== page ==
"I have apologized to the Canadian people for kidding about it," Mulroney said, sticking out his chin, pointing an accusatory finger and sounding quite self-righteous. "The least you should do is apologize for having made these horrible appointments."

Turner famously replied: "I had no option."

"You had an option, sir," Mulroney said. "You could have said, 'I'm not going to do it. This is wrong for Canada and I'm not going to ask Canadians to pay the price.' You had an option, sir, to say no...."

"I had no option," Turner repeated lamely.

"That is an avowal of failure," Mulroney interrupted. "That is a confession of non-leadership, and this country needs leadership. You had an option, sir. You could have done better."

That was pretty much all she wrote for 1984, right there. Everyone knew it, Mulroney most of all. "I had no option," he cried in a new refrain at every stop. "The devil made me do it!"

Two days later, in Hamilton, Ont., he received a report from his pollster, Allan Gregg, that there had been "a startling" shift of public opinion in his favour in Quebec overnight after the French debate on July 24, and that after the English debate the following night, the bottom had simply fallen out for the Liberals.

The irreversible movement toward Mulroney and the Conservatives was visible on the campaign trail. While his events had been well-organized before the debates, the crowds grew exponentially, and spontaneously, afterward. One morning in Plessisville, midway between Montreal and Quebec, there were at least 1,000 people in a park as Mulroney's bus rolled into town. This was the hometown of Raymond Garneau, Turner's star recruit and his Quebec lieutenant.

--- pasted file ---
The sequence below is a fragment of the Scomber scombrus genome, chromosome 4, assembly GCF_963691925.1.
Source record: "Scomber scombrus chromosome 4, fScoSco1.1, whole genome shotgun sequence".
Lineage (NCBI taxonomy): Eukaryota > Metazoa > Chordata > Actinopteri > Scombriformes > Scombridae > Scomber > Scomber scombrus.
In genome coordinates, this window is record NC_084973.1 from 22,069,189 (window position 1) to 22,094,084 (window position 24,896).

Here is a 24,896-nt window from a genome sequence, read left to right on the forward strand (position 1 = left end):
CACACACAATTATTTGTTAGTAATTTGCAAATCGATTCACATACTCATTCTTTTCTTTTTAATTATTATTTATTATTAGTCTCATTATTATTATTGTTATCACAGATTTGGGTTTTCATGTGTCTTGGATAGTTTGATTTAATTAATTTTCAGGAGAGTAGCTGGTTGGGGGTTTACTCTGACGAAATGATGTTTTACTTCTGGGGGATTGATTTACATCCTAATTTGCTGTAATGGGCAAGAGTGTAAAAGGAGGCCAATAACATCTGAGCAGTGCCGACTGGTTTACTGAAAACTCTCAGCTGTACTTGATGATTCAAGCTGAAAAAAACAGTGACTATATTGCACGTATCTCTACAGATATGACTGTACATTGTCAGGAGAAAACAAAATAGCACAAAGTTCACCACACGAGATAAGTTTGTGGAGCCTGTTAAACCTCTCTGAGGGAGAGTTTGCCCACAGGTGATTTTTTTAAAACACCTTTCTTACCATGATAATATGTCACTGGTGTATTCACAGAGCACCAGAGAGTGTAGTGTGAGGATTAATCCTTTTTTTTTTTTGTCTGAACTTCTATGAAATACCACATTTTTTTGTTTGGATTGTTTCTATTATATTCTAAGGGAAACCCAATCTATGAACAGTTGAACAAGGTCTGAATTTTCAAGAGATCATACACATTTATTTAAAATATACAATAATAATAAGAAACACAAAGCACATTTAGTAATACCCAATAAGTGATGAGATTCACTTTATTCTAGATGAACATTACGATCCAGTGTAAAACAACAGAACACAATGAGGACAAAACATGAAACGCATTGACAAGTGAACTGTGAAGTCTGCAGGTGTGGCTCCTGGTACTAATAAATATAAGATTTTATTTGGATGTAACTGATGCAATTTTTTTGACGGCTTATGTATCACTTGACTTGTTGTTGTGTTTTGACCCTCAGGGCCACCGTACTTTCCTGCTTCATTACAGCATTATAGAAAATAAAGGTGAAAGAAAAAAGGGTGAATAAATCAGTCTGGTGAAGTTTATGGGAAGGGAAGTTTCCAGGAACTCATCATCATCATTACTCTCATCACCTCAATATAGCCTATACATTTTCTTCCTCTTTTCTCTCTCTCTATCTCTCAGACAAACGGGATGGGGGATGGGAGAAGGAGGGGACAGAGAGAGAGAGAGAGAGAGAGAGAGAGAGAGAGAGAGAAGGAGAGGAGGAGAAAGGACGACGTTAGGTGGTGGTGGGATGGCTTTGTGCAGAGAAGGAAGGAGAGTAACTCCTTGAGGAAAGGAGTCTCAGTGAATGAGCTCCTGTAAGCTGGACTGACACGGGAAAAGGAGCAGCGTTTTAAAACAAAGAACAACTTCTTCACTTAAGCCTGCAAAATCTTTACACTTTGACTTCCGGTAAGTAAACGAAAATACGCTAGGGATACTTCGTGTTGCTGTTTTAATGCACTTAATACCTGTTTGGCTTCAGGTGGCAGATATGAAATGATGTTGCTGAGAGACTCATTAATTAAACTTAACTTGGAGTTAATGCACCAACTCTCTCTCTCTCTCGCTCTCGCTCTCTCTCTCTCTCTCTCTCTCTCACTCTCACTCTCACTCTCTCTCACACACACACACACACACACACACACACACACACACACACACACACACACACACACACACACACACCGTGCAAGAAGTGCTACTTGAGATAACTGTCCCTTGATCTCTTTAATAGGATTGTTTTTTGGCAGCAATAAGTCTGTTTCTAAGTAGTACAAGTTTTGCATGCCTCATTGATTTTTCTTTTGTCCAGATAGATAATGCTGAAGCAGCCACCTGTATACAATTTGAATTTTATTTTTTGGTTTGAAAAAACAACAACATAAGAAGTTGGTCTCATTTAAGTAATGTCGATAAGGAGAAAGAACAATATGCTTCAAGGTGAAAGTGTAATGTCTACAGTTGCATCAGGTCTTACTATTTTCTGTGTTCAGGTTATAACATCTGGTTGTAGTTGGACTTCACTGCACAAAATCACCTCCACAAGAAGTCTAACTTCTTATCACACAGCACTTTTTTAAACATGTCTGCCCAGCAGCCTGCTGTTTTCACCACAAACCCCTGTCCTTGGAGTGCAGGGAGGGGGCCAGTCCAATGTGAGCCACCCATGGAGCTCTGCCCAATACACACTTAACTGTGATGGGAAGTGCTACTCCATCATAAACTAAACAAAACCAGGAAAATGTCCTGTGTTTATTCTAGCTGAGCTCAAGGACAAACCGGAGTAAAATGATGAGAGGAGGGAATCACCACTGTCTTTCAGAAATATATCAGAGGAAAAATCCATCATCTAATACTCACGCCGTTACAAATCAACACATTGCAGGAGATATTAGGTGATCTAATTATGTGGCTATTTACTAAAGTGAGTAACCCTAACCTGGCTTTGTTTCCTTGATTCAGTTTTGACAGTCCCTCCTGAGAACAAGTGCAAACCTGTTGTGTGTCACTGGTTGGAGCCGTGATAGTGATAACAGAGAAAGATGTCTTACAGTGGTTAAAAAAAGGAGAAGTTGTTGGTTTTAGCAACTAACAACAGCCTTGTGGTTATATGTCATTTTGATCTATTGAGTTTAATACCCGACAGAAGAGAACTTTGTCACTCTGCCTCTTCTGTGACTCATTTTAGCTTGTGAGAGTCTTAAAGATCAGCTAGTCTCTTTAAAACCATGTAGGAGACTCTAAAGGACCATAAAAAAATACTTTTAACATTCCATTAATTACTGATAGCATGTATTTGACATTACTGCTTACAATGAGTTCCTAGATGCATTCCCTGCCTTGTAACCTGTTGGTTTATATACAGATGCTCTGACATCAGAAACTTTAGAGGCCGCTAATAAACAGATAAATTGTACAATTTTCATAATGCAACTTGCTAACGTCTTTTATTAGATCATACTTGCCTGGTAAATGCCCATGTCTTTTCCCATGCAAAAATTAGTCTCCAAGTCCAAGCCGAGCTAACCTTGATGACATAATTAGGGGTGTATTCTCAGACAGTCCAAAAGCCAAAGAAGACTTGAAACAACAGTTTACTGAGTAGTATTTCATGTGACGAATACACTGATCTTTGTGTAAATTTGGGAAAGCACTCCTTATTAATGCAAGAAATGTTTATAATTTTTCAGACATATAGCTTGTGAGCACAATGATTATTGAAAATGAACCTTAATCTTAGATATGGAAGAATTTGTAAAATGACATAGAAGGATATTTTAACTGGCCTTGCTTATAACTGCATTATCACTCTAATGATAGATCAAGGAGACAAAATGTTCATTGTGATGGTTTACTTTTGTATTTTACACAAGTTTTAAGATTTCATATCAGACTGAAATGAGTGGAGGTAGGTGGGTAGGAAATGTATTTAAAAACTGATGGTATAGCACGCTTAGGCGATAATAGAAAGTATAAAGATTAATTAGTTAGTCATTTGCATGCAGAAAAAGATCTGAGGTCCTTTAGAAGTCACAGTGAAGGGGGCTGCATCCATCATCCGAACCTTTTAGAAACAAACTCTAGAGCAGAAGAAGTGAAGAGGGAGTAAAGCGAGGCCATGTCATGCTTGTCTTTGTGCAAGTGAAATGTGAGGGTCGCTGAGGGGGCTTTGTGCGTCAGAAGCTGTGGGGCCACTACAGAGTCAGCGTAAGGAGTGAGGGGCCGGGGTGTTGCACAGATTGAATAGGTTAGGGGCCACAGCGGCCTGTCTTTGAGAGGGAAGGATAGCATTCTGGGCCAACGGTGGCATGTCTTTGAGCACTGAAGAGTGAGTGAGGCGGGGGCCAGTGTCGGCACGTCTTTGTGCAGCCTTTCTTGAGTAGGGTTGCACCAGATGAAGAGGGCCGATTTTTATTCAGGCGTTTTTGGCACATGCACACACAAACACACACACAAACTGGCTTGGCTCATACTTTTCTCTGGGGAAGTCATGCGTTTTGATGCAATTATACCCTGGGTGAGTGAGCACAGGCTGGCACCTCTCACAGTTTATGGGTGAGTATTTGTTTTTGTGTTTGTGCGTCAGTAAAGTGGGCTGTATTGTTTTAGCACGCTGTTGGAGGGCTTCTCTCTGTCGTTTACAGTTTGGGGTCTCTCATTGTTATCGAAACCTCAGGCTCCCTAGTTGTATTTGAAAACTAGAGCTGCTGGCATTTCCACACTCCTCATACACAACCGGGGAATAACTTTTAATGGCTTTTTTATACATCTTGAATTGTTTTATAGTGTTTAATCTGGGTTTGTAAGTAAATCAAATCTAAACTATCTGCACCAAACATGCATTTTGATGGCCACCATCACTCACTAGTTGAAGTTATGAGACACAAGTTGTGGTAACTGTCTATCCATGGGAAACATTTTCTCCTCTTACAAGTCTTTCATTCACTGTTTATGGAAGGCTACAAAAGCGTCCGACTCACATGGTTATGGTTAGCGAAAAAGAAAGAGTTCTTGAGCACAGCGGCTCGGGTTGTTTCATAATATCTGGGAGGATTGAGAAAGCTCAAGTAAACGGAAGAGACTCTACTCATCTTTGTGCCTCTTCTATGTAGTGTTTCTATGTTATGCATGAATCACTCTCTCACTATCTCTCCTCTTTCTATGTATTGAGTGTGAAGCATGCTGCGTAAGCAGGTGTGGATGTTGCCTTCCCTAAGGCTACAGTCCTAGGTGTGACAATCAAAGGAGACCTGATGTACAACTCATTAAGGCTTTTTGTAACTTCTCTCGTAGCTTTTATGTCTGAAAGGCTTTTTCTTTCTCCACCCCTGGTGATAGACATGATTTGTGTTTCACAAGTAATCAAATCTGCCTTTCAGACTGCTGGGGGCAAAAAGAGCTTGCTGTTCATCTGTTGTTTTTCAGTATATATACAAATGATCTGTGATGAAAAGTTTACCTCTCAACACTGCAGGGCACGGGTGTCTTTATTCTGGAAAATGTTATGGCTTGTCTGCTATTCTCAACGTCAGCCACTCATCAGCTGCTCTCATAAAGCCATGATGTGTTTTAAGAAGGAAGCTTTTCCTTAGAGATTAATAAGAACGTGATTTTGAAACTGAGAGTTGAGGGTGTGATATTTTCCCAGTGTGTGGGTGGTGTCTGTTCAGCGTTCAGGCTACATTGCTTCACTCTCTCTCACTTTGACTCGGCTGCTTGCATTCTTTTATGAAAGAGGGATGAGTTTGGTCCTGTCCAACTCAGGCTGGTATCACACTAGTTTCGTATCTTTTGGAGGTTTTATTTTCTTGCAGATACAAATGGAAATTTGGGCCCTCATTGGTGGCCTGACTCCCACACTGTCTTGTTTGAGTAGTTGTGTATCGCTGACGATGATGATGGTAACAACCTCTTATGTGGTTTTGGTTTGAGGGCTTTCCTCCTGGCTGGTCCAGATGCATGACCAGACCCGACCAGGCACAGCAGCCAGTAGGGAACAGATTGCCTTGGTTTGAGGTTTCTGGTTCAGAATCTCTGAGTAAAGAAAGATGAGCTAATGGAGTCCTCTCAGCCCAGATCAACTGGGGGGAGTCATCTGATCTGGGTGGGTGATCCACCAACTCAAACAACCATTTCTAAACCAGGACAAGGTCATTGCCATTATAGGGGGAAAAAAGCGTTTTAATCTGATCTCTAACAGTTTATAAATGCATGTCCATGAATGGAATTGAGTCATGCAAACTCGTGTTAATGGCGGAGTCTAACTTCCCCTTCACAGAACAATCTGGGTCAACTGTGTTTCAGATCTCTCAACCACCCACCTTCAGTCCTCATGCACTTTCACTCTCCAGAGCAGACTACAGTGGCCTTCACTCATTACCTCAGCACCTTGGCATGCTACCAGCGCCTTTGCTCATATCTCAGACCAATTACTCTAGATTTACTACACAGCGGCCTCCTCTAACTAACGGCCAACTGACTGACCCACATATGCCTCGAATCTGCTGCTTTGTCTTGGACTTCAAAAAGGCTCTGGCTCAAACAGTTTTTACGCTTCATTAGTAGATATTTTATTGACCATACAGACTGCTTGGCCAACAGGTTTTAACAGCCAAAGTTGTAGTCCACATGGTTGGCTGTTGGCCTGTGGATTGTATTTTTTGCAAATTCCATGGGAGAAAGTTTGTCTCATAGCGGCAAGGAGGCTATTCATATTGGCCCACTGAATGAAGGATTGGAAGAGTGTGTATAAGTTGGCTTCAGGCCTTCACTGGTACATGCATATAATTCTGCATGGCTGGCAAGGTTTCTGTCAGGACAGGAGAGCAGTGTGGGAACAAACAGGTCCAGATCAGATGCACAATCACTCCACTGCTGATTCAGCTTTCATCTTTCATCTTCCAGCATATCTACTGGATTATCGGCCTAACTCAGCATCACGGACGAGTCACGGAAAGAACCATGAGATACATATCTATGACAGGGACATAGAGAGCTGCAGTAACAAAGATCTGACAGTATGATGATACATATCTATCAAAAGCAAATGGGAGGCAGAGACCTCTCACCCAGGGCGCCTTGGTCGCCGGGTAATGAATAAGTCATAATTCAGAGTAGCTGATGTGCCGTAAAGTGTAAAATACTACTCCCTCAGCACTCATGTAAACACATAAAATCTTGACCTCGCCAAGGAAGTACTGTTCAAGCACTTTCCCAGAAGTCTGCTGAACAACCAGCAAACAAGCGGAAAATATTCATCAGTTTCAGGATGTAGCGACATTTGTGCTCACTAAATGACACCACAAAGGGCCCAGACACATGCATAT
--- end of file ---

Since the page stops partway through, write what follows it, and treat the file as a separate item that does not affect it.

It was the same everywhere Mulroney went: surging crowds yearning for change after two decades of dynastic rule by the Liberals. Parents began carrying their kids on their shoulders so they would remember what they had seen in later years. As Charley McMillan, Mulroney's senior policy adviser, said at the time: "They came to see the history."

But it wasn't a given, much less a done deal, at the beginning of the campaign. When Turner dropped the writ on July 5, he went in ahead by more than 10 points in the polls. Mulroney knew that before he could force the issue of change, he had to frame the question of competence, and that the Conservatives being absent in government, the voters could judge their competence to govern only by the competence of their campaign.

The Conservatives were marginalized both by their perpetual opposition status and by the narrowness of their base. They were the party of rural Canada, of English Canada, of white Canadians. Mulroney made them a party of cities, of French Canada, of multicultural Canadians. Before the campaign, Canadians didn't see the Conservatives as a party of government, and they did not recognize themselves in the party. Mulroney changed that, and in the process he transformed a party of losers into a party of winners.

"My job is to win the election," he said months before the campaign. And he saw that happening in four stages: unite the party, fill the campaign coffers, organize the country and finally take it by storm. As the dimensions of his mandate emerged on Sept. 4, it was not really understood, and isn't to this day, that for a Conservative leader, just winning it was the hardest part.

Mulroney understood that for all that came later, from free trade to the acid-rain accord, he had to win the country first.

"We made history," he said years later.

Did he ever.